Maintaining flexibility and stability in your joints

Personal Wellness with Cheryl Jeane

Personal Wellness with Cheryl Jeane

Our bodies are awesome at adapting and doing what needs to be done when we ask them to.  How flexible are you?  And are you flexible in the areas necessary for function?

For example:  have you noticed how many people walk differently?  Some more on their toes, and they seem to “spring” some with their feet (or one foot) rotated out, etc.  When we go to walk, what our brain tells our body is to get from point A to point B.  Typically we put one foot in front of the other to propel ourselves forward, and we get there.

However, if you have tightness in your calves, the motion can’t come from there, so it puts more pressure on your knees.  If our hips are tight, the motion can‘t come from there, and it puts more pressure on our backs. (That could be one reason why your back gets tired or sore when you are shopping unless you lean on a cart).

Our bodies are designed for the ankles to be flexible, the knees stable, the hips flexible, the lumbar spine stable, the thoracic spine flexible, shoulder girdles stable, and the cervical spine flexible.  Our bodies are also designed, like machines, to be symmetrical to work the most efficiently.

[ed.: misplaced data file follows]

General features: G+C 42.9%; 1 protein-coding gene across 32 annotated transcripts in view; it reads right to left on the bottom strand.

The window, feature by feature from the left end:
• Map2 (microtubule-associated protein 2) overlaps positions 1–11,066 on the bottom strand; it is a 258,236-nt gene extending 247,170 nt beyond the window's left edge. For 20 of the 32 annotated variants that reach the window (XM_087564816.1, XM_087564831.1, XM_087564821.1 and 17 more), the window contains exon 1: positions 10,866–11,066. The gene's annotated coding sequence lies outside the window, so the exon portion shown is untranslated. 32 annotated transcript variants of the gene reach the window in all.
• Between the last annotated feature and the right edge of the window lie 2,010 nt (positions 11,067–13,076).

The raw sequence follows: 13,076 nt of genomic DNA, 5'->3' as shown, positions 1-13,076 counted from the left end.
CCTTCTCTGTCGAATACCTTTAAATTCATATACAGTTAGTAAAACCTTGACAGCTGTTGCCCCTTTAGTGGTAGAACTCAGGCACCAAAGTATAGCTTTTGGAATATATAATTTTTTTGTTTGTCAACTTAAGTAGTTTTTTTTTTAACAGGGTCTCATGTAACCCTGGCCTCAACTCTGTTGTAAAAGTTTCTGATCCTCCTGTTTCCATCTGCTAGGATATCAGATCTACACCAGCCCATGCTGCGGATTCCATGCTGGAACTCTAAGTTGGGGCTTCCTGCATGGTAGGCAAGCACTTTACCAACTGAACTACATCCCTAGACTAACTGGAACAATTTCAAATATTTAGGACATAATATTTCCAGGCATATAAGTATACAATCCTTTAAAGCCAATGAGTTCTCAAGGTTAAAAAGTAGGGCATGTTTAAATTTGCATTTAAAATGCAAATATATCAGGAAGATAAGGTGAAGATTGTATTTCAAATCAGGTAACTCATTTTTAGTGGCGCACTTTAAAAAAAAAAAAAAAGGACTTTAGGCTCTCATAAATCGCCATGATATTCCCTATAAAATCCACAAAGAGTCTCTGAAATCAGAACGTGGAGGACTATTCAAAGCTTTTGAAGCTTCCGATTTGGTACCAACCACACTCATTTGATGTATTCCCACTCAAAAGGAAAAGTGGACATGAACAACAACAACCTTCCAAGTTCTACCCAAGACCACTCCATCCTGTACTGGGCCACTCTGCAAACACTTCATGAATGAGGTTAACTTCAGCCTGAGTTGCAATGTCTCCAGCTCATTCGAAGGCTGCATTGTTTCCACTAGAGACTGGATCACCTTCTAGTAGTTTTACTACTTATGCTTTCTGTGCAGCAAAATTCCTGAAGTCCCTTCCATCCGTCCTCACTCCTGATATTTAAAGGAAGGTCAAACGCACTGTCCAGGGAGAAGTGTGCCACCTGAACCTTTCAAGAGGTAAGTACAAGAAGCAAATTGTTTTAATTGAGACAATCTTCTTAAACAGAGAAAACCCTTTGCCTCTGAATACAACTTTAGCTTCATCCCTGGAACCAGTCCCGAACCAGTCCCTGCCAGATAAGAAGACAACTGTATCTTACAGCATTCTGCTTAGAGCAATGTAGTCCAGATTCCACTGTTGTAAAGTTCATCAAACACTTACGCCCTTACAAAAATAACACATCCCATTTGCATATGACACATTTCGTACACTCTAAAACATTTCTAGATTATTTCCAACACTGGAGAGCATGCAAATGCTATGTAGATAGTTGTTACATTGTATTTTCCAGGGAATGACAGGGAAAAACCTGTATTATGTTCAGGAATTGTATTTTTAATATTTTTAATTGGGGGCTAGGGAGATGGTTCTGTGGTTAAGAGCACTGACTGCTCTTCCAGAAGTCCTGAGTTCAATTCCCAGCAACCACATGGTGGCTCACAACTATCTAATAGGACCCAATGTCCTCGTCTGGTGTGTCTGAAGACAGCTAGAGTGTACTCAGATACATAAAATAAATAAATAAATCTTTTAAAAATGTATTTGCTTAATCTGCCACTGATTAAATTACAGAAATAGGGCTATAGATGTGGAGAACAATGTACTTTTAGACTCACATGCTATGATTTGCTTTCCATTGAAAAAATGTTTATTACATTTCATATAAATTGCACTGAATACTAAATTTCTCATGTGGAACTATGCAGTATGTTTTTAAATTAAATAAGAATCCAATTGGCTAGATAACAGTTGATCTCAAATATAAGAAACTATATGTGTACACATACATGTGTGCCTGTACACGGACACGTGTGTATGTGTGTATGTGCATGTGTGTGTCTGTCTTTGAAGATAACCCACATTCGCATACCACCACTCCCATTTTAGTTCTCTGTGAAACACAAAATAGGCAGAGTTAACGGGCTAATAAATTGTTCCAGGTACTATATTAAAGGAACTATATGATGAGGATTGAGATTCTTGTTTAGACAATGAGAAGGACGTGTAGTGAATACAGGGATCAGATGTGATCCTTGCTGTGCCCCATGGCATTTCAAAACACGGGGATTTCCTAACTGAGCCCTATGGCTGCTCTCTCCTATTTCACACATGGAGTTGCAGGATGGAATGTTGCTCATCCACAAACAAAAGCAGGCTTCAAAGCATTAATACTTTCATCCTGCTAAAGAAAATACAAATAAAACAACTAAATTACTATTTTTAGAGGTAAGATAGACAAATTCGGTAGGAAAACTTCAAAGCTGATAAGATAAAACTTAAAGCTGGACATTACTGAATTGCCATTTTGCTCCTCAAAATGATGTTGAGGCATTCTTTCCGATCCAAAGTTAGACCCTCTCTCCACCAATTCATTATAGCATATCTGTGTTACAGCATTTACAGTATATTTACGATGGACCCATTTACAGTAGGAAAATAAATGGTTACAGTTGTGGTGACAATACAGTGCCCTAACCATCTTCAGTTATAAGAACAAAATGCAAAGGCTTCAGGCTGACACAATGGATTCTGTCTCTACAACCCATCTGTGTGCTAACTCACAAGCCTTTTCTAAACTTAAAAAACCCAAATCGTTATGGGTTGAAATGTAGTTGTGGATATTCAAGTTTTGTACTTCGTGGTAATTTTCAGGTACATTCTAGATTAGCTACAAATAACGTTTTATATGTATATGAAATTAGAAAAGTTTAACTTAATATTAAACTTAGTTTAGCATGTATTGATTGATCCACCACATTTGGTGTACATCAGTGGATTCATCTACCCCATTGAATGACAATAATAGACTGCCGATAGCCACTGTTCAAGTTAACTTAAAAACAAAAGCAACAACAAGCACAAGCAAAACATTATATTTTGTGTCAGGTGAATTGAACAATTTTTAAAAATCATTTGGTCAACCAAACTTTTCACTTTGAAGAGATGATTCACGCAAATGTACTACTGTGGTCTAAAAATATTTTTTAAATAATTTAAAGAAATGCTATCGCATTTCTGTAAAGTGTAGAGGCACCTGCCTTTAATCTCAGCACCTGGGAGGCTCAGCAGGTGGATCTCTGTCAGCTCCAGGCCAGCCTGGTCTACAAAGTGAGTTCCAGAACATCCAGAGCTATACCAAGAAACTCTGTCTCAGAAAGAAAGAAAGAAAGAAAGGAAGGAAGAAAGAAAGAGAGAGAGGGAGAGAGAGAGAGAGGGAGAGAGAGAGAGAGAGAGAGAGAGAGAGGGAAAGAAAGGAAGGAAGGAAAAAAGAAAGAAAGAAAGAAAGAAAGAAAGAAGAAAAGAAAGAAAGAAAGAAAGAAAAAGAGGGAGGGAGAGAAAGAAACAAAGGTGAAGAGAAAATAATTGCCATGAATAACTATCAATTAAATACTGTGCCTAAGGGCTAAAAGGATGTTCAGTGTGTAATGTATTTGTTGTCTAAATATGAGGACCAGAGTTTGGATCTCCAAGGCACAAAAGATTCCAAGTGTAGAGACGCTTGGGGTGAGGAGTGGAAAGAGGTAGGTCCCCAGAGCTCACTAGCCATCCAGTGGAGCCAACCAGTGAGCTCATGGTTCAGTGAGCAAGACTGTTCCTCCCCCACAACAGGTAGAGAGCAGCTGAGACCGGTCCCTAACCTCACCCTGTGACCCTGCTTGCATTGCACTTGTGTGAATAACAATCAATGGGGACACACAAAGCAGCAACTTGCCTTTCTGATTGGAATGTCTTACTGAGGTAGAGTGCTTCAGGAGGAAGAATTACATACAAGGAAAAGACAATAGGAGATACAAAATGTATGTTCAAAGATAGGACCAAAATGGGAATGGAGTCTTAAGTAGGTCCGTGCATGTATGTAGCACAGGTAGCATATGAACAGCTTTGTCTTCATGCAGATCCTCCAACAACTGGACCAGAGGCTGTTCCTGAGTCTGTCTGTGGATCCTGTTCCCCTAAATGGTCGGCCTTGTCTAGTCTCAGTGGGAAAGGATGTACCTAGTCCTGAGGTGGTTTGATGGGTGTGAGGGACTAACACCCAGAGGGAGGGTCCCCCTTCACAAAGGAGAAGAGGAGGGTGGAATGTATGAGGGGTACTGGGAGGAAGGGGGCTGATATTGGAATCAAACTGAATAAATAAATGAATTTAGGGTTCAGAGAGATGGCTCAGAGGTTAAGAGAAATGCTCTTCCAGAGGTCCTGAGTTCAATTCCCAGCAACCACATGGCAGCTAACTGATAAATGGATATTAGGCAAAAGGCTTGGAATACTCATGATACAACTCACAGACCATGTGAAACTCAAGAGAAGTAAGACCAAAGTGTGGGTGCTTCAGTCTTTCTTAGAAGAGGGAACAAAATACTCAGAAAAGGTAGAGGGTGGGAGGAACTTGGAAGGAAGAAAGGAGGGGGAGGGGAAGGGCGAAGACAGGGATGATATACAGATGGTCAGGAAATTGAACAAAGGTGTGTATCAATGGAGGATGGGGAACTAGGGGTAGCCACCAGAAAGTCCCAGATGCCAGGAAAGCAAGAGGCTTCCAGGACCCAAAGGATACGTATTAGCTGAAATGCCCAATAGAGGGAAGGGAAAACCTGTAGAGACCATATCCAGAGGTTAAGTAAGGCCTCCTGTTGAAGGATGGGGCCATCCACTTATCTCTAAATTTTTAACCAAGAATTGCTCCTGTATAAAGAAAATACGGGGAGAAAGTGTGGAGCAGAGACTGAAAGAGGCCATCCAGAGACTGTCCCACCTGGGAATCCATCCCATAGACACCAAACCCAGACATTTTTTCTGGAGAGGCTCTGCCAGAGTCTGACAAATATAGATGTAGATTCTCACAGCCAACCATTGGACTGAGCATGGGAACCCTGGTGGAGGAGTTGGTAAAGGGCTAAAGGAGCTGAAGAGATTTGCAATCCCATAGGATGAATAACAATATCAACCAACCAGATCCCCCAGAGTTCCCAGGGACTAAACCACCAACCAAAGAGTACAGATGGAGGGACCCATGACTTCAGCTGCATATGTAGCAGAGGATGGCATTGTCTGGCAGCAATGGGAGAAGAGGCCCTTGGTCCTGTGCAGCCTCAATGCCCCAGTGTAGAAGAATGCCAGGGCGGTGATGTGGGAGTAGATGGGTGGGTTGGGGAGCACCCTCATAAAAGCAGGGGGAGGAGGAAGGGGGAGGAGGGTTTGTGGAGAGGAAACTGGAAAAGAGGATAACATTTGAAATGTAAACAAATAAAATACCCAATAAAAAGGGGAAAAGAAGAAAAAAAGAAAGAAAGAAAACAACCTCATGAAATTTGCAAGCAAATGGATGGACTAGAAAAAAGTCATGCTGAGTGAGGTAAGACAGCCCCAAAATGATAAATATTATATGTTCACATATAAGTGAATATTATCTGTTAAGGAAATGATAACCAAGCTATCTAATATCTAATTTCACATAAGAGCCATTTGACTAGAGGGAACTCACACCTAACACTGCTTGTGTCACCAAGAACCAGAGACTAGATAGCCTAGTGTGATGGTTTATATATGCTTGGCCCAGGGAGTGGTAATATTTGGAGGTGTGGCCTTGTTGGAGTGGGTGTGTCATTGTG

The spine is designed similar to a spring, to help decrease force  from movement.  As different muscles get tight (usually due to a prolonged posture – if it is static, like sitting or standing, or dynamic such as a repetitive movement), it pulls on your body in different directions, and it can’t move smoothly.

When it doesn’t move smoothly or in the way the joint was built to be used, then more wear and tear occurs and you start having pain.  If the pain is ignored long enough, it can cause something to tear (in the knee –  meniscus, ACL, etc., or, in the spine – a “slipped” disc,  or a pulled muscle, etc.).

Typically, people hurt or are injured in the hips and low back and neck because those areas are supposed to be stable, but because the other areas are too tight, they move too much, therefore causing breakdowns to occur.

When you loosen the tight muscles around the area that is not moving, and tighten/strengthen the weak muscles, it allows the joints to move in a much more mechanically advantaged state.  This decreases wear and tear on the joints, and can even help if there is already wear and tear (arthritis). With the joint moving with less abnormal stresses, it can decrease inflammation, improve function and decrease pain.

Loosening of tight muscles and strengthening of weak muscles can be accomplished through appropriate exercise and therapy.

Dr. Cheryl Jeane is a physical therapist with 21 years of experience and treats patients at Triton Health Care on Florida Blvd. in Denham Springs.